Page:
- The prostate is a small gland, the size of an walnut, that sits below the bladder.
- If enlarged, it causes urinary symptoms such as poor stream, having to urinate more frequently, getting up at night multiple times, difficulty in finishing emptying the bladder.
- It’s a common site for cancer in older men
- The PSA (Prostate Specific Antigen) blood test goes up with prostate disease:
- The problem is, it goes up with a non-cancerous (benign) enlargement of the prostate, which might not be causing any problems, as well as with cancer.
- Tests that can distinguish more accurately between benign and cancer include biopsy (needles put into the prostate under local anaesthetic, going up through the back passage) can be expensive, painful and carry some risks.
- Prostate cancer takes a great range of forms, from very aggressive, to very slow growing which would never cause any symptoms.
- Prostate cancer treatment has a high risk of side effects.
Who should be tested, and what should we do with the results?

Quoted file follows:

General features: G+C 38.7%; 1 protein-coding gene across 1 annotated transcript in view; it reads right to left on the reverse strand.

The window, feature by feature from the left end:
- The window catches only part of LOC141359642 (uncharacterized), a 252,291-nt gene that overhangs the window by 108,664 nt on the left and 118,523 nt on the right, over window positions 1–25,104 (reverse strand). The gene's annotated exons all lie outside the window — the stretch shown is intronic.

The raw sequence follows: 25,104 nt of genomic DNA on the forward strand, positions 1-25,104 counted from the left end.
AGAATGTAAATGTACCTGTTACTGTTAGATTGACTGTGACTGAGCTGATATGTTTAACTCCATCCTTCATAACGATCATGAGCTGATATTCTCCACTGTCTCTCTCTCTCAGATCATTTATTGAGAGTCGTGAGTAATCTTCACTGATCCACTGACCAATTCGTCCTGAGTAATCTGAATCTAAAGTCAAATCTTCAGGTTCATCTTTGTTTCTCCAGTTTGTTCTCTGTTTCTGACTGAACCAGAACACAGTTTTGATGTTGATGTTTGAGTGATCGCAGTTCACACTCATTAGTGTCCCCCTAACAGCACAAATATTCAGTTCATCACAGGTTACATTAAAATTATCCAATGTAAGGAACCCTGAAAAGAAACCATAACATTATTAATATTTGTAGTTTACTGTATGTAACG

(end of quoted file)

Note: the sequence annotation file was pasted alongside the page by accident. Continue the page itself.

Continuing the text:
If you test men age 60 (without a father or brother with prostate cancer) every year with a PSA for the next 10 years:
- 2 men out of 1000 will avoid death from prostate cancer
- 2 men out of 1000 will avoid metastatic prostate cancer (cancer that has spread, e.g. to bones)
- 87 men will have had a positive PSA test, but after biopsies, turn out not to have prostate cancer
- 28 men will have had a bad enough side effect from the biopsies that they consider it to be a moderate or major problem, maybe needing health care
- 28 men will have had prostate cancer diagnosed, many of whom would never have got any symptoms from it
- 25 men will go ahead with treatment (surgery or radiation) because of the uncertainty about exactly which cancers need to be treated, many of whom would do well without treatment (i.e. they are over-treated)
- 7-10 of these 25 men will have serious side effects of treatment – impotence, incontinence or bowel problems
So – Prostate Cancer testing is like most things in Medicine – not as clear cut as you might think. Have a discussion with your regular GP, who can discuss your overall risk / benefit ratio and give you the right advice.
We are here to help!
Ref: National Health and Medical Research Council, 4 March 2014.
Disclaimer – this is a quick outline summary and not designed to be comprehensive. The views expressed are personal doctors opinions.